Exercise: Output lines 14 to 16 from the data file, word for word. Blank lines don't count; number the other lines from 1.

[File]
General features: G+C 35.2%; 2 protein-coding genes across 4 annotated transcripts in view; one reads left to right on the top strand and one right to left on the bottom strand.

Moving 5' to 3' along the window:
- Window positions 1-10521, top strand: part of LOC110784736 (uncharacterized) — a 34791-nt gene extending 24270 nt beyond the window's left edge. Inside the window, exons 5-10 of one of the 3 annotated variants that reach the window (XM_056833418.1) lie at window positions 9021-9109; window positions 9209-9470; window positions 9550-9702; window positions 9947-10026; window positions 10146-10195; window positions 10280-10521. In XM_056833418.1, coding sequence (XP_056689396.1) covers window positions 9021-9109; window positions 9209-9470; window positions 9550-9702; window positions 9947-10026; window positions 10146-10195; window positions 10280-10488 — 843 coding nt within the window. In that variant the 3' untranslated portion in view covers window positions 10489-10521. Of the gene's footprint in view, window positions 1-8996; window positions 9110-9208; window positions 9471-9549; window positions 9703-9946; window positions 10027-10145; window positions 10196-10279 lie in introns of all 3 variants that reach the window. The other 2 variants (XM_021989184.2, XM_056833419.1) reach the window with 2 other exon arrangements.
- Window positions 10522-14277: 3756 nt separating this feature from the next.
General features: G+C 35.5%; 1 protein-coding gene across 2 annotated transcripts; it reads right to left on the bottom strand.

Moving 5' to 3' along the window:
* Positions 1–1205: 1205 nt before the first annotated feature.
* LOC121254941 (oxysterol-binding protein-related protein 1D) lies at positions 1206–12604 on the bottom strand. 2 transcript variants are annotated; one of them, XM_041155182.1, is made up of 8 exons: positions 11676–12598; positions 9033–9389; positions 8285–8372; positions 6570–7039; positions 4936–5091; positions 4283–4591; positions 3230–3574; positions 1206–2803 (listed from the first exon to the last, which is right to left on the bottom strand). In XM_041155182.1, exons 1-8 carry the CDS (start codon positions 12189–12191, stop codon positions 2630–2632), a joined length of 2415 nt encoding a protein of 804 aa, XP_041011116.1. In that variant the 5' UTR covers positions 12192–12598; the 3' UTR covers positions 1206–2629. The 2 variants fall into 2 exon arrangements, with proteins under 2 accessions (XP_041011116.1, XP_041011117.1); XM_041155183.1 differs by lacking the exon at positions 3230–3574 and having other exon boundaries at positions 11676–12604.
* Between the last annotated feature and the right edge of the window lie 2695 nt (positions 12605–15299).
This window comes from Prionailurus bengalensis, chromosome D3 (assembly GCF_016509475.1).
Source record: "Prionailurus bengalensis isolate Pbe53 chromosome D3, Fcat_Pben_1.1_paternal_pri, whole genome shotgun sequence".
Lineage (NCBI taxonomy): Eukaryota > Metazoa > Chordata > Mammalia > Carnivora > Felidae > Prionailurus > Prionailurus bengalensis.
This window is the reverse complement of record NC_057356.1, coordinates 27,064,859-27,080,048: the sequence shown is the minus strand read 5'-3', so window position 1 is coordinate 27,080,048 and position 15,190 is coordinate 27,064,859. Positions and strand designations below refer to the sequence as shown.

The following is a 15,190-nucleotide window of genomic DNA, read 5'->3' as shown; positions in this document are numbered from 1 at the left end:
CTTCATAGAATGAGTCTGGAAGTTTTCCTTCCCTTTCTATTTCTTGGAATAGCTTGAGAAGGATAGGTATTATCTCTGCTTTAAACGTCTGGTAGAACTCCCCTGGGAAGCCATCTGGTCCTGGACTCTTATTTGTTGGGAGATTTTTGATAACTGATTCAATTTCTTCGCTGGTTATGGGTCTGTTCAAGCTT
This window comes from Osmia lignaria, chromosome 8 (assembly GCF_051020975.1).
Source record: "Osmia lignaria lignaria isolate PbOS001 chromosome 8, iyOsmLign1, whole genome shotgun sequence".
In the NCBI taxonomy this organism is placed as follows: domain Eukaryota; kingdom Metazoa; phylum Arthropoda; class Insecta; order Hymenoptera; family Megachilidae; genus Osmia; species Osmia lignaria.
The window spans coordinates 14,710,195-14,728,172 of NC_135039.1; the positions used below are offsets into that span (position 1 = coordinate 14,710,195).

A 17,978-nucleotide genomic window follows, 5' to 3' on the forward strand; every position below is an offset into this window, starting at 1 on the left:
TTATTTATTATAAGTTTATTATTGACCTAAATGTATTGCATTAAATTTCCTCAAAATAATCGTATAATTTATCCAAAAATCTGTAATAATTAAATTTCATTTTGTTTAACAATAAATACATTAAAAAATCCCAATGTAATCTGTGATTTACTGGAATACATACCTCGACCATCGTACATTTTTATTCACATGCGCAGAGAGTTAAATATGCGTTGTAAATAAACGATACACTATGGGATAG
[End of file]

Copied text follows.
The following is a 15,190-nucleotide window of genomic DNA, read 5'->3' as shown; positions in this document are numbered from 1 at the left end:
CTTCATAGAATGAGTCTGGAAGTTTTCCTTCCCTTTCTATTTCTTGGAATAGCTTGAGAAGGATAGGTATTATCTCTGCTTTAAACGTCTGGTAGAACTCCCCTGGGAAGCCATCTGGTCCTGGACTCTTATTTGTTGGGAGATTTTTGATAACTGATTCAATTTCTTCGCTGGTTATGGGTCTGTTCAAGCTT
This window comes from Osmia lignaria, chromosome 8 (assembly GCF_051020975.1).